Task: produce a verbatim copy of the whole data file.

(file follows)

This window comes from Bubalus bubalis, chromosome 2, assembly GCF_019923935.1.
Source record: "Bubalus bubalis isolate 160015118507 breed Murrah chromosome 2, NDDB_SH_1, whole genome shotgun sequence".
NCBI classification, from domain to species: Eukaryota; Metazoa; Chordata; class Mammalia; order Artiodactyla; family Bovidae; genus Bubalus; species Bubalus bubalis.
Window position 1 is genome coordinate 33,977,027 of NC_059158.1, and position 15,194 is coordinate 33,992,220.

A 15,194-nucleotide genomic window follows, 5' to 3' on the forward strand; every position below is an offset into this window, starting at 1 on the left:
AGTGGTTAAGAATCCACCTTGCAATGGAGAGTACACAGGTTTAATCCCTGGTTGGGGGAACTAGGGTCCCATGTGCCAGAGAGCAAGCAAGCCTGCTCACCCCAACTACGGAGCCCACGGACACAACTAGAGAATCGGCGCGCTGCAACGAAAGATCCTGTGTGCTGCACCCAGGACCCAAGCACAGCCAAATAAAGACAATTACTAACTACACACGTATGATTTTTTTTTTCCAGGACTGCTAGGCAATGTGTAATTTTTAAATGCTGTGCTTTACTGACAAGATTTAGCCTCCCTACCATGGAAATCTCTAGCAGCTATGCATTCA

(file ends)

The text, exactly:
This window comes from Bubalus bubalis, chromosome 2, assembly GCF_019923935.1.
Source record: "Bubalus bubalis isolate 160015118507 breed Murrah chromosome 2, NDDB_SH_1, whole genome shotgun sequence".
NCBI classification, from domain to species: Eukaryota; Metazoa; Chordata; class Mammalia; order Artiodactyla; family Bovidae; genus Bubalus; species Bubalus bubalis.
Window position 1 is genome coordinate 33,977,027 of NC_059158.1, and position 15,194 is coordinate 33,992,220.

A 15,194-nucleotide genomic window follows, 5' to 3' on the forward strand; every position below is an offset into this window, starting at 1 on the left:
AGTGGTTAAGAATCCACCTTGCAATGGAGAGTACACAGGTTTAATCCCTGGTTGGGGGAACTAGGGTCCCATGTGCCAGAGAGCAAGCAAGCCTGCTCACCCCAACTACGGAGCCCACGGACACAACTAGAGAATCGGCGCGCTGCAACGAAAGATCCTGTGTGCTGCACCCAGGACCCAAGCACAGCCAAATAAAGACAATTACTAACTACACACGTATGATTTTTTTTTTCCAGGACTGCTAGGCAATGTGTAATTTTTAAATGCTGTGCTTTACTGACAAGATTTAGCCTCCCTACCATGGAAATCTCTAGCAGCTATGCATTCA